Philippians 2:17-23 - The Way of the Submissive Servant

Dr. Steve Viars September 9, 1995 Philippians 2:17-23

chapter 1:27 - 2:16.

     INPUT - what's one important truth from these verses we need to keep
             in mind in order to have a good understanding of the "flow
             of thought?"

           1) strive together for unity - 1:27.

           2) unity is based on "who we are in Christ", the joys and
              benefits of being saved, and how that helps us strive for
              unity because our hearts have been impacted and changed -

           3) Do not operate out of selfishness or vanity - 2:3.

           4) In humility, consider others better than yourself - 2:3.

           5) Don't look out for your interests exclusively, but look out
              for the interests of others - 2:4.

           6) Think about yourselves in a Christ-like way - 2:5.

           7) Be willing to empty yourself (to relinquish rights,
              privileges) - 2:7.

           8) Be humble and obedient - 2:8.

           9) (To the Philippians) - Use these principles to work out a
              solution to the problem of disunity in your church family -

- you could summarize these verses with the phrase "submissive servants."
   - that’s what Jesus Christ, our Savior and model was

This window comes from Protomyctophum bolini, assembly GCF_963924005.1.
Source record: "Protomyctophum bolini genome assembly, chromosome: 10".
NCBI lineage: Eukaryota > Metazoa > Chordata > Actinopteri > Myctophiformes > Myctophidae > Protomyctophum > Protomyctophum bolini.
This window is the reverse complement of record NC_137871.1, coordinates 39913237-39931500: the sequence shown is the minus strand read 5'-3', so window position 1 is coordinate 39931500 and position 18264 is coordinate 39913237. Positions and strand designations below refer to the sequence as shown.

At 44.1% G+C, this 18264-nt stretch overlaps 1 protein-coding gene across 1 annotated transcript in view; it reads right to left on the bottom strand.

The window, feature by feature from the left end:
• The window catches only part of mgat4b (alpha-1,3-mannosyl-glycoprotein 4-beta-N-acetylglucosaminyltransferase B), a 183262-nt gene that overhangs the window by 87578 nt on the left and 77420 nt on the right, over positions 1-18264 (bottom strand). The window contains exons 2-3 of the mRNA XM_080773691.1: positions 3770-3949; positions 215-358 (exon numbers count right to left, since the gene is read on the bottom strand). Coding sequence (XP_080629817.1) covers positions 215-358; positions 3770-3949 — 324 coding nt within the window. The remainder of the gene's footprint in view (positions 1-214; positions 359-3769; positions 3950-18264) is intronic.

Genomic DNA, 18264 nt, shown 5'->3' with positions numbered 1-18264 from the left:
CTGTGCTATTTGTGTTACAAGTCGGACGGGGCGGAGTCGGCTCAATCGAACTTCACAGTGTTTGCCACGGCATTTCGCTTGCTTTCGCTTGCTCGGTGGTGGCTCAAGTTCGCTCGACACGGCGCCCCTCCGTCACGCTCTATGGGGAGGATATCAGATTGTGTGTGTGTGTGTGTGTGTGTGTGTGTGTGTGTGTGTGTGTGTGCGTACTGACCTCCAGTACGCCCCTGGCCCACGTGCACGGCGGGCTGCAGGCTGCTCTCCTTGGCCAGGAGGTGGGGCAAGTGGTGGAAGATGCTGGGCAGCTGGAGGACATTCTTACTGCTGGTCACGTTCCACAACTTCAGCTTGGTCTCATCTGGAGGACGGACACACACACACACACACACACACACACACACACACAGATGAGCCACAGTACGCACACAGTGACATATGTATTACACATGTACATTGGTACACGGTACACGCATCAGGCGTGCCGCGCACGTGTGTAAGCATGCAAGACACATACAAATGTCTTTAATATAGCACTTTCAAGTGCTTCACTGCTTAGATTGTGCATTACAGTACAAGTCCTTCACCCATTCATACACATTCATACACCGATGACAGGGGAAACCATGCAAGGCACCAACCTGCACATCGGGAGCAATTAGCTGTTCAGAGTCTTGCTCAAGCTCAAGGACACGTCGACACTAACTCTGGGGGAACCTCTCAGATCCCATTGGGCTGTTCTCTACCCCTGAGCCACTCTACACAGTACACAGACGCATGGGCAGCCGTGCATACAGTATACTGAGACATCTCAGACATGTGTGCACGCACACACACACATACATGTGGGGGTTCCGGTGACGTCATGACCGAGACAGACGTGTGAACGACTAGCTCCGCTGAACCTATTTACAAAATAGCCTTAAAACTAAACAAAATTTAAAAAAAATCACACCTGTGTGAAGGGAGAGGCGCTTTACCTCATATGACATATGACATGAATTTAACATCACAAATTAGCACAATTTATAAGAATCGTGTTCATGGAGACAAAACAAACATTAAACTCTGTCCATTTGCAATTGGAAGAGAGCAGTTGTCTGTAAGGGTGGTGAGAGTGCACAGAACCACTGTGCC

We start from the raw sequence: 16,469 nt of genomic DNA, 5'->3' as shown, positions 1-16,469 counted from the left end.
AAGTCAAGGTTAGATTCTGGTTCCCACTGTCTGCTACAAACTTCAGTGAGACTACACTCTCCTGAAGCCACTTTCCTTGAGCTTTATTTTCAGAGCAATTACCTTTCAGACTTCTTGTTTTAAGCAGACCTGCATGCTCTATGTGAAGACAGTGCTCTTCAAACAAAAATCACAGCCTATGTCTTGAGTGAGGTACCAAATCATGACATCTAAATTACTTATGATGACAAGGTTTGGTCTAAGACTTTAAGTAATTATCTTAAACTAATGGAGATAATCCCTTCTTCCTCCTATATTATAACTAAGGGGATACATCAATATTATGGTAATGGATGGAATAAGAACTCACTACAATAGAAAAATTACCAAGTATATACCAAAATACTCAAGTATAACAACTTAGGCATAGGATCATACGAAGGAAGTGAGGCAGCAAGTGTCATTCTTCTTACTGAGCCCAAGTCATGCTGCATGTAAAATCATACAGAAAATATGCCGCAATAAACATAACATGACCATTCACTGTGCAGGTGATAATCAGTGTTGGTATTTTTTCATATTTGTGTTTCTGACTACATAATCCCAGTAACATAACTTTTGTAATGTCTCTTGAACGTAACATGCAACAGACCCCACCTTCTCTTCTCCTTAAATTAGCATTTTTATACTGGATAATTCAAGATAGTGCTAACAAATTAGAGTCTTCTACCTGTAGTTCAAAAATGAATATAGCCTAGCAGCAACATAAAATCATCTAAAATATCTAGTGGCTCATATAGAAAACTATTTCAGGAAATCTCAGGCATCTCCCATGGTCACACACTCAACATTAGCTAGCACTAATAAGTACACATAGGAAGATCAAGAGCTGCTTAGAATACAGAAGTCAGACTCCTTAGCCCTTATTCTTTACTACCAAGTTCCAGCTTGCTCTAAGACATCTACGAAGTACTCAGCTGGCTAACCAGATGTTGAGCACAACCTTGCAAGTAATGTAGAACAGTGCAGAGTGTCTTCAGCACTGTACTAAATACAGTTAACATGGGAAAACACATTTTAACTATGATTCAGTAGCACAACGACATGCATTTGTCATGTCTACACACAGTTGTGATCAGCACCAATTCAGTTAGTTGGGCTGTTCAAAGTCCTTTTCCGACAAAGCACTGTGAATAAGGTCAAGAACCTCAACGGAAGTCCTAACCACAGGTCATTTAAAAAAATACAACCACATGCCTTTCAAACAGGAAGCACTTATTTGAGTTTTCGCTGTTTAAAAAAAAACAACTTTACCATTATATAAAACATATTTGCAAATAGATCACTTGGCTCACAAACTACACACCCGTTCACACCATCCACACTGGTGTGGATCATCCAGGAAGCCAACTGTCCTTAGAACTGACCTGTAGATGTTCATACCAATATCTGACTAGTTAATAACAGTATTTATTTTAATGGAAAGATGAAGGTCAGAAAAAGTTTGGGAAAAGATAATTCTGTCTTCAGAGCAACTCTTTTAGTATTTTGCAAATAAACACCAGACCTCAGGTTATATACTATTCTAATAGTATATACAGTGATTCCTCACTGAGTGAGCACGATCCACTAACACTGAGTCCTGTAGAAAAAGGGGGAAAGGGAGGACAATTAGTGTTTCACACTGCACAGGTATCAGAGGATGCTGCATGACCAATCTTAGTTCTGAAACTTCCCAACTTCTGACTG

- that’s the kind of people the Philippians were going to need to be to
       get these problems worked out.

- in the verses we're going to study today, Paul is going to return to
   the way he is viewing his imprisonment and possible execution (which
   is a great example of the principles he's been teaching)...
     - and then he's going to talk about someone he's going to send to
        the Philippians, and how he stands out from the other Christian
        workers in Rome (which is also a great example of the principles
        he's been teaching.)

- READ 2:17-23

- we're going to divide these verses into:

I. The Ways Submissive Servants Think
II. The Ways Submissive Servants Avoid
III. The Ways Submissive Servants Minister

- let's begin with:

I. The Way Submissive Servants Think

    - in verses 17-18, Paul is talking about how he is viewing his
      upcoming trial and possible execution.

    - in verse 17, he tells them that:

    A. He was rejoicing

        - as you read the verses, you see words that don't even seem to
          naturally go together.
        - you've got words like "sacrifice" and "service" right next to
          words like "joy" and "rejoicing."

        - INPUT - what words do you normally hear next to "sacrifice" and

        - so the point is -- Paul was able to rejoice, even as he was
            imprisoned and as he thought about the upcoming trial.

            - cf. James 1:5

               (could also talk about the relationship between this verse
                and 1:1 -- the fact that Paul considered himself a

    - not only that, Paul:

    B. He expected them to rejoice

        - Paul did not want the dear folks in this church fretting, and
            worrying about his situation.
        - he wanted them to get to the place that they would view his
            trial, and their trials---just like he was.

- of course, the question is, how could Paul think this way?
   - the terminology he uses in verse 17 is a great help to answering
       that question.